Last Wednesday was National Healthcare Decisions Day, which is part of a national focus on end-of-life planning and advance directives.
By discussing patient preferences on care options at the end of life, providers can deploy health care resources more appropriately and promote a better patient experience. An important component of advance care planning—completion of advance directives—is a key target for providers given that only 25% of U.S. adults age 18 and older have an advance directive.
This time last year, we shared two strategies from Dr. Ferdinando Mirarchi, a leading expert on advance directives and the medical director of UPMC Hamot’s emergency department:
- Translate legal jargon into language medical personnel will readily understand
- Integrate a provider "checklist" into end-of-life care to ensure that patient's wishes are fully understood and integrated into the care plan
I recently caught up with Dr. Mirarchi to follow up on last year's interview and to discuss how to better engage patients in completing an advance directive.
Target at-risk patient groups
It’s never too early to think about advance care planning. When an illness escalates or if there is an accident, it is often stressful and emotionally difficult for a patient to fully understand and determine what their care goals should be. To avoid this situation, providers can preemptively offer education programs and patient tools for advance care planning, prioritizing two key groups:
- Those whose health status puts them at risk for increased health care utilization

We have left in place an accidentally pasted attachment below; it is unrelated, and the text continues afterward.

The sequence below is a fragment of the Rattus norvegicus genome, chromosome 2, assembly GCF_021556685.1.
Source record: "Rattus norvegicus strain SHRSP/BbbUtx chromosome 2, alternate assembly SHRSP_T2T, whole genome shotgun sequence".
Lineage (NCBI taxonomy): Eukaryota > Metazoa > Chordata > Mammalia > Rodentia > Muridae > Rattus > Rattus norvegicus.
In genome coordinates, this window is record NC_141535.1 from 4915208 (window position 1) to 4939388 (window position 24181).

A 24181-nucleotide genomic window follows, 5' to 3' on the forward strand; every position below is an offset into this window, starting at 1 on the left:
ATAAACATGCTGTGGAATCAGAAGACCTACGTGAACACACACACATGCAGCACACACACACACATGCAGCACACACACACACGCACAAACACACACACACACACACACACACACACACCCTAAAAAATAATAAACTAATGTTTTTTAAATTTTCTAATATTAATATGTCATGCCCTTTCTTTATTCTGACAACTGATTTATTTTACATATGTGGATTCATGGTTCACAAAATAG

- Patients whose demographics (e.g., language, race, age, etc.) are traditionally associated with low utilization of advance directives
Use a patient 'checklist' during treatment discussions
When a patient is critically ill and reaches a decision point, providers should take a "time out" to ensure that all care team members—including the patient and his/her family—are clear about the patient’s prognosis and preferences for care.
An A-B-C-D-E checklist, which complements the checklist Dr. Mirarchi developed for providers to use during a "resuscitation pause," can be used by patients to facilitate these conversations with their care team:
- Announce to the medical team that you have an advance directive (e.g., a living will, DNR, health care power of attorney)
- Be clear with the medical team about your intentions for treatment in the face of executing the advance directive
- Communicate and coordinate with family members to ensure everyone understands the treatment plan
- Discuss next steps
- Explore the benefits of palliative and/or hospice care
While patient education programs and checklists help encourage adoption of advance directives, they are just one component of advance care planning for population health.
Population managers may also use care managers to support patients as they make and review their advance care decisions, develop mechanisms to share patients’ wishes across care settings and providers, and ensure high-quality hospice and palliative care services are available to patients.
Ultimately, an organization that promotes advance care planning will improve the quality of care delivered to patients while better managing and allocating health care resources.
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